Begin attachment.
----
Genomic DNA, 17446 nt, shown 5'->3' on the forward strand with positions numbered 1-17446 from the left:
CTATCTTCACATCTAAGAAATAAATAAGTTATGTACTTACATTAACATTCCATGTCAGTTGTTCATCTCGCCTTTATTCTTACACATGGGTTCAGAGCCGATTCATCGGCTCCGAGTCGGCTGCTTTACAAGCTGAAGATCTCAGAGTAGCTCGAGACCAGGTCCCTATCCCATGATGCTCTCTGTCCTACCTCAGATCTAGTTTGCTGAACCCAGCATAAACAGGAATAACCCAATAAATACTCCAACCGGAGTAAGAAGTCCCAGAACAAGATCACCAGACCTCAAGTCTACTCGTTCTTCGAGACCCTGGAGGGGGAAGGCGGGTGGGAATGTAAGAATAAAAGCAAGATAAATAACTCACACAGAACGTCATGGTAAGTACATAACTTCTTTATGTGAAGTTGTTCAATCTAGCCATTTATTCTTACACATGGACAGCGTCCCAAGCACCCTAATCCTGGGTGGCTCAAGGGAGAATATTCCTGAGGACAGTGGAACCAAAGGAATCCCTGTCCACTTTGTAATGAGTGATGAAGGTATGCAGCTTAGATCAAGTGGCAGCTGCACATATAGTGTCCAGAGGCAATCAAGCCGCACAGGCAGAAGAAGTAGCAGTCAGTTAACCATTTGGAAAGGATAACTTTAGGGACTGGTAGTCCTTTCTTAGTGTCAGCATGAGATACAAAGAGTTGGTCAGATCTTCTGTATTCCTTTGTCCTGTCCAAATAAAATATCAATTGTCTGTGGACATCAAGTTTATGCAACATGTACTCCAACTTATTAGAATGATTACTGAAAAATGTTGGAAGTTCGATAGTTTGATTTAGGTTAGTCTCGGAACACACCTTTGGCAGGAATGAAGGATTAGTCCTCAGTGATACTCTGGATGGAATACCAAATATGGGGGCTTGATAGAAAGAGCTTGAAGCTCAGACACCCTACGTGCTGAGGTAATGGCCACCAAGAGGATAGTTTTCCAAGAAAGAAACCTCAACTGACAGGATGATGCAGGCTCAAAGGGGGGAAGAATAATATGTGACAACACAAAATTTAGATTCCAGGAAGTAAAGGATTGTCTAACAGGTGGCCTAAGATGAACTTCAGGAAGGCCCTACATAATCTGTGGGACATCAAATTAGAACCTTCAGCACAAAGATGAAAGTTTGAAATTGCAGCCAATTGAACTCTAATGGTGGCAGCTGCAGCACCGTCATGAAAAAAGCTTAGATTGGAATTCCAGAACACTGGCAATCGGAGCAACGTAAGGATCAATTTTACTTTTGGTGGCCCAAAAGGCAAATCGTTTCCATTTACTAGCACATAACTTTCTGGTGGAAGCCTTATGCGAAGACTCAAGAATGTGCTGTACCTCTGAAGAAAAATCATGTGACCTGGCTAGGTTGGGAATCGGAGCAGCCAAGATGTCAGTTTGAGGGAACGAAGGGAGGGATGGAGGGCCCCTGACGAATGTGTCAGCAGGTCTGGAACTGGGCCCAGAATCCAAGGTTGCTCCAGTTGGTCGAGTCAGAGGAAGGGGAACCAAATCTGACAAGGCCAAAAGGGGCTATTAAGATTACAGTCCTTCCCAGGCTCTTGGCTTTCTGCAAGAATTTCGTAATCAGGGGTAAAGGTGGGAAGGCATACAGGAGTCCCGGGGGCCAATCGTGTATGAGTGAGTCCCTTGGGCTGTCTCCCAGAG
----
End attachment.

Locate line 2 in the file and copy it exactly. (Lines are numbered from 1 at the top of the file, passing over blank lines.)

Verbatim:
CTATCTTCACATCTAAGAAATAAATAAGTTATGTACTTACATTAACATTCCATGTCAGTTGTTCATCTCGCCTTTATTCTTACACATGGGTTCAGAGCCGATTCATCGGCTCCGAGTCGGCTGCTTTACAAGCTGAAGATCTCAGAGTAGCTCGAGACCAGGTCCCTATCCCATGATGCTCTCTGTCCTACCTCAGATCTAGTTTGCTGAACCCAGCATAAACAGGAATAACCCAATAAATACTCCAACCGGAGTAAGAAGTCCCAGAACAAGATCACCAGACCTCAAGTCTACTCGTTCTTCGAGACCCTGGAGGGGGAAGGCGGGTGGGAATGTAAGAATAAAAGCAAGATAAATAACTCACACAGAACGTCATGGTAAGTACATAACTTCTTTATGTGAAGTTGTTCAATCTAGCCATTTATTCTTACACATGGACAGCGTCCCAAGCACCCTAATCCTGGGTGGCTCAAGGGAGAATATTCCTGAGGACAGTGGAACCAAAGGAATCCCTGTCCACTTTGTAATGAGTGATGAAGGTATGCAGCTTAGATCAAGTGGCAGCTGCACATATAGTGTCCAGAGGCAATCAAGCCGCACAGGCAGAAGAAGTAGCAGTCAGTTAACCATTTGGAAAGGATAACTTTAGGGACTGGTAGTCCTTTCTTAGTGTCAGCATGAGATACAAAGAGTTGGTCAGATCTTCTGTATTCCTTTGTCCTGTCCAAATAAAATATCAATTGTCTGTGGACATCAAGTTTATGCAACATGTACTCCAACTTATTAGAATGATTACTGAAAAATGTTGGAAGTTCGATAGTTTGATTTAGGTTAGTCTCGGAACACACCTTTGGCAGGAATGAAGGATTAGTCCTCAGTGATACTCTGGATGGAATACCAAATATGGGGGCTTGATAGAAAGAGCTTGAAGCTCAGACACCCTACGTGCTGAGGTAATGGCCACCAAGAGGATAGTTTTCCAAGAAAGAAACCTCAACTGACAGGATGATGCAGGCTCAAAGGGGGGAAGAATAATATGTGACAACACAAAATTTAGATTCCAGGAAGTAAAGGATTGTCTAACAGGTGGCCTAAGATGAACTTCAGGAAGGCCCTACATAATCTGTGGGACATCAAATTAGAACCTTCAGCACAAAGATGAAAGTTTGAAATTGCAGCCAATTGAACTCTAATGGTGGCAGCTGCAGCACCGTCATGAAAAAAGCTTAGATTGGAATTCCAGAACACTGGCAATCGGAGCAACGTAAGGATCAATTTTACTTTTGGTGGCCCAAAAGGCAAATCGTTTCCATTTACTAGCACATAACTTTCTGGTGGAAGCCTTATGCGAAGACTCAAGAATGTGCTGTACCTCTGAAGAAAAATCATGTGACCTGGCTAGGTTGGGAATCGGAGCAGCCAAGATGTCAGTTTGAGGGAACGAAGGGAGGGATGGAGGGCCCCTGACGAATGTGTCAGCAGGTCTGGAACTGGGCCCAGAATCCAAGGTTGCTCCAGTTGGTCGAGTCAGAGGAAGGGGAACCAAATCTGACAAGGCCAAAAGGGGCTATTAAGATTACAGTCCTTCCCAGGCTCTTGGCTTTCTGCAAGAATTTCGTAATCAGGGGTAAAGGTGGGAAGGCATACAGGAGTCCCGGGGGCCAATCGTGTATGAGTGAGTCCCTTGGGCTGTCTCCCAGAG